When you've bought a holiday home, you've got to keep going there...
A spring week with just the two of us. Dexter was left with a house-sitter from Vancouver Island.
The number of times we have now been to El Campello means that there are fewer new things to take pictures of. We did however see some mist coming in from the Mediterranean, and found a lovely restaurant overlooking the harbour.
This turned into a brilliant holiday - thanks mostly to the company.
We flew out with our friend Phil who stayed until the Friday, and were joined on Tuesday by Jackie with whom we flew back - and whose birthday we celebrated during the week.
During the first few days we looked for new places to explore with Phil, who was of course on his second visit. First was Altea. We had visited the coastal side of the town before (some shops and a few restaurants, but the only beaches are a walk away), but were delighted to find the old town. It is on a hill, and has great views - many from the terraces of restaurants.
Another new place was the Cova del Canelobre, a large cave just inland from El Campello. While not the most interesting cave we have visited, the cool temperature was welcome.
Having picked up Jackie the previous evening, Wednesday morning was spent exploring El Campello's weekly market. The next few days included our usual afternoons on the beach, but we also went on a trip through the mountains behind the coast - including stops at the towns of Elche and Guadalest, and the waterfalls of Les Fonts d'Algar.
We celebrated Jackie's birthday the night before the actual day (because Phil S was leaving on the Friday afternoon) in La Cova restaurant, which we had discovered on our previous visit. On the day itself, we went into Alicante on the tram for a traditional (late) breakfast of hot chocolate and churros. After dropping Phil S at Alicante Airport, we took Jackie up to Santa Barbara Castle to experience the views along the coast.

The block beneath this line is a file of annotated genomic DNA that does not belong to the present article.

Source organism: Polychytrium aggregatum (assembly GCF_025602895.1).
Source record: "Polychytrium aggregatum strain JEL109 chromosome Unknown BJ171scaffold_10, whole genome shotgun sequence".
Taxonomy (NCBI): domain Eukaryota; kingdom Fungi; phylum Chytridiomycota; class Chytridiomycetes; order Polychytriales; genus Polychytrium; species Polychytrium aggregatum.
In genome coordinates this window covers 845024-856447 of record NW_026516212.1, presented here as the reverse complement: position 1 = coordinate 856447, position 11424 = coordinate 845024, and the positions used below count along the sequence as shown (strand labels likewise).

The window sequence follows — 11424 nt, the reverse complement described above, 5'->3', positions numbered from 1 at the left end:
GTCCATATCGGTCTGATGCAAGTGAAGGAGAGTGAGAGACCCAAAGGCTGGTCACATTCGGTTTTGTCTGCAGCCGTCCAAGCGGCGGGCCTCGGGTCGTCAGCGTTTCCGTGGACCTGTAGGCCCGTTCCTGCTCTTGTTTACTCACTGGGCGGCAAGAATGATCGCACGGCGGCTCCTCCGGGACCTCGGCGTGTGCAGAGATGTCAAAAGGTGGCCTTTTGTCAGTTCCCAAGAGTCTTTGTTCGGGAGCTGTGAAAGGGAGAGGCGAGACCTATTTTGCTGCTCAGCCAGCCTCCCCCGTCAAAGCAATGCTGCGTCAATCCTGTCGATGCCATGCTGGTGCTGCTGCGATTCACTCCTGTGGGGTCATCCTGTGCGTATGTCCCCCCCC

We also took Jackie to Benidorm. Like most of our guests, Jackie was... impressed (?) by the number of northern Europeans packing the two main beaches.
Our final night in El Campello turned out to be a local festival. Although religious in nature, the celebrations for us consisted of drummers and dancers performing along the sea front, followed by a fireworks display, and finally a party in a local square.
This was the best holiday we've had for a while, thanks to our having such brilliant friends.
A few days after his 60th birthday, Phil and Dexter set off in the van once more. This time they came across the centre of France, crossing into Spain on the Mediterranean side. The final site before arriving back in El Campello was a lovely one on the beach at a small town called Lametlla del Mar, where Dexter found a doggy-friendly cove for his first Mediterranean swim of the year.
They were only in the apartment for a few hours before it was time to collect Steve from Alicante Airport. A second trip was made there two days later, in order to pick up Sue and Martin, friends from our hotelling days in Torquay.